by Janyne McConnaughey
“I don’t have choices.”
The words hung in the air. My therapist and I had been struggling with this for almost two years. It was a deep-seated belief for which we could find no source. My story of repressed childhood sexual abuse (from the age of three) would have predicted anything but success, and yet I had a Ph.D., professional career, and 38-year marriage. I obviously made choices—good ones. Yet, I said I did not have choices—again. Where was this buried? Then, as a result of a car accident on a Los Angeles freeway, the memory of skidding out on a mountain road surfaced.
“I didn’t die, I didn’t die.”
I screamed this as I ran from the car, not knowing where I was running. I was looking for the cliff I had run to 40 years earlier—the cliff where I tried to end my life after a betrayal so deep I never recovered. As my car skidded and I ran to stand on the edge of the cliff, a man stopped to help me. Obviously skilled, he convinced me to turn and step back; but the dirt crumbled beneath my feet and I slid off the cliff and clung to a tree root until he rescued me.
As I lay on the dirt, I believed God had stopped me from ending my life. I believed the choice was taken from me. I had been taught God was always in control and the only way I could make sense of my life was to believe God allowed the abuse and stopped me from stepping off the cliff. Why would he stop me but not all the others who succeeded in ending their lives? Did he love me more? Was he trying to build character through the trauma I had experienced? Did he have some great purpose I had not yet fulfilled?
Every morning for forty years, as I emerged from sleep, I re-enacted the fall from the cliff in a symbolic feeling of dread. My hands never relaxed and on the dark days when I said, “I feel like I am falling off a cliff,” I was trying to express the reality I had repressed. Buried with the repressed memory was the reason I believed I did not have choices—it was all about theology.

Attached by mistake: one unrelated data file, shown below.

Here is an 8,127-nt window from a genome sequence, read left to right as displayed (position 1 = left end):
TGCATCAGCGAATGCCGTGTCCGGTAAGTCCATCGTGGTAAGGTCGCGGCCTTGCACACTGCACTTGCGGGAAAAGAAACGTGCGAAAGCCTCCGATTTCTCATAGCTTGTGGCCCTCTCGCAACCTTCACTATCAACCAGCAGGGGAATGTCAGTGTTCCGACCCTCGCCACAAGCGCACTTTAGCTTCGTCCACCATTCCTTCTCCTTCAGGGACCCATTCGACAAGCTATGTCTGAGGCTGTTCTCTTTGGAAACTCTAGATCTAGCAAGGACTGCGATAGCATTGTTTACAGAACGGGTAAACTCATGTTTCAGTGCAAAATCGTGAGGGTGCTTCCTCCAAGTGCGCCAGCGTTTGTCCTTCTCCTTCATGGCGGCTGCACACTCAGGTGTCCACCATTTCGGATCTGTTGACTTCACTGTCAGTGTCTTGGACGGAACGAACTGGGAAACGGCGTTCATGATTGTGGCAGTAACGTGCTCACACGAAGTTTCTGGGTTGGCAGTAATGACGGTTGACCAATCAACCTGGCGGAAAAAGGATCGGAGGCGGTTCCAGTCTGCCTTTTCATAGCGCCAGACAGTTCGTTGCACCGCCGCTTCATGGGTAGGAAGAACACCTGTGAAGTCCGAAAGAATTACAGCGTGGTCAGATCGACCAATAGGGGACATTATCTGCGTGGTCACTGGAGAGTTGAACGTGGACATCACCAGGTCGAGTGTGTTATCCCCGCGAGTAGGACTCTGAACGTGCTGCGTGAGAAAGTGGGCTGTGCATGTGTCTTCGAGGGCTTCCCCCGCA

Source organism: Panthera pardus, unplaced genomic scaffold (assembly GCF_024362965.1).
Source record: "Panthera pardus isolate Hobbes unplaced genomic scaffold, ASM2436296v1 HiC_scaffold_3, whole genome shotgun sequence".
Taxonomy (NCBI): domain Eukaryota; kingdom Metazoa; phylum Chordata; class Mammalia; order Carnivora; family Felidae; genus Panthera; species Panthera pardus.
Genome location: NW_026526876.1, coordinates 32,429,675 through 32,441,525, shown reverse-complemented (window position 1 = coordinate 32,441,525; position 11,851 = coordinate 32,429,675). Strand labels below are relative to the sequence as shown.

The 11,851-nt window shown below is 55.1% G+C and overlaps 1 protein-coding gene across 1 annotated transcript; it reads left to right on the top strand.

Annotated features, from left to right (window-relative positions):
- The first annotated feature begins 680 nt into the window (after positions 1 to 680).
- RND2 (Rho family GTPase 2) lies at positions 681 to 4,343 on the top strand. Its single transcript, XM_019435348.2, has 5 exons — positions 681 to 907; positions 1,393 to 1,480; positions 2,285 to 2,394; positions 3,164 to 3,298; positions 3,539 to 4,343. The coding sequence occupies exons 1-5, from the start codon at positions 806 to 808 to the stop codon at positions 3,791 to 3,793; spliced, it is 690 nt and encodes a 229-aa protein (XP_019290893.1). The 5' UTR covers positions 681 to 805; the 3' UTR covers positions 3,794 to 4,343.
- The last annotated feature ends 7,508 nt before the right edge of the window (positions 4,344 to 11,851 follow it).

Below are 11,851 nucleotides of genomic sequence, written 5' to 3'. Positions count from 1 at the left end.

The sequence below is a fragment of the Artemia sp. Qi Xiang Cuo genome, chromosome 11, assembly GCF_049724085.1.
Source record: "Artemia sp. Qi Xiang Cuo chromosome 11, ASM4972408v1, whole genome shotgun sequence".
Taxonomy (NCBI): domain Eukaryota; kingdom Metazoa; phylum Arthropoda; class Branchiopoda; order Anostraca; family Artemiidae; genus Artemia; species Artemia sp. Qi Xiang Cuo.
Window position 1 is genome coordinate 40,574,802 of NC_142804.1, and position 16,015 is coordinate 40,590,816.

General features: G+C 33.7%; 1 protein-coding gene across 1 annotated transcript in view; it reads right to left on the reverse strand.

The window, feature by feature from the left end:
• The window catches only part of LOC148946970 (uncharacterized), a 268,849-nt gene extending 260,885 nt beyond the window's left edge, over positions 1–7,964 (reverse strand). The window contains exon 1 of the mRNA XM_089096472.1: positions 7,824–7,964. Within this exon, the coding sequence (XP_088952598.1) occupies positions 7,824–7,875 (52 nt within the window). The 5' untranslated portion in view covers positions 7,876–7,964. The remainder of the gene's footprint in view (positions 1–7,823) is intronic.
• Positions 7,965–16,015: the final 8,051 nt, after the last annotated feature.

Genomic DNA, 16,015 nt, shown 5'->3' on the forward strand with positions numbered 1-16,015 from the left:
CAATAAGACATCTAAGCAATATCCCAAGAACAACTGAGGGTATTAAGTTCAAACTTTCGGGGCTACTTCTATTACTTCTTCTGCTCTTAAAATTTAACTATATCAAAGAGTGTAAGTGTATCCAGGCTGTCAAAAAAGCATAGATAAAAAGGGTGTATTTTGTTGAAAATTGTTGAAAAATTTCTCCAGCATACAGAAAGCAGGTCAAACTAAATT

After I was coaxed back to my car, the man sat beside me and asked, “Do you believe in God?”
Oddly enough, I said, “I believe God loves me.”
The broken child in me never doubted God’s love, but it was almost impossible to reconcile with the truth I now knew about the life I had lived. During two years of intensive therapy, the pain had exploded out of my soul. I was three… I was six… I was nine… I was twelve… I was fourteen. Finally, I was a young adult and I knew God loved me, didn’t protect me when he could have, and made me live when I wanted to die. It was difficult to make sense of it all.
“What is your anchor, Janyne?”
In my mind, I was in a lake of pain about to be sucked into a whirlpool.
“I know I am supposed to say God. I know you want me to say God. But no, God is not my anchor.”
The words spoken from a couple dozen fractured parts of me hung between us. If God could prevent pain why didn’t he?
It would be months before I understood I did have choices. I finally realized I could not accept I had choices, because I could not accept the fact that those who hurt me also had choices. It was all about freewill. If I could choose, then they could choose, and God really was not in control. If God wasn’t in control, then he did not save me from stepping off the cliff, and there was not some great purpose I needed to fulfill… and I wasn’t sure I wanted to live. This was something my theology would never allow me process.
I drove down the mountain by following the taillights of the man God had sent to keep me alive. I was like George in the movie “It’s a Wonderful Life.” God had chosen for me to live, and I needed to live a life worthy of his choosing. I let others make choices for me, I believed what they wanted me to believe; I became a theological chameleon and buried my pain so deeply it didn’t erupt until I turned 61. I did live a wonderful life, but I was never able to truly worship the God who chose to make me live but did not protect me.
The day I realized I had choices was the day I understood God was not a controlling God. He did not control me on the cliff; I chose to turn and live. I chose, but so did all those who hurt me. We all had freewill. I didn’t need to say nonsensical things such as, “God allowed my abuse to build character.” He felt sorrow, he comforted me, and he prompted me to seek help, but I made the choices.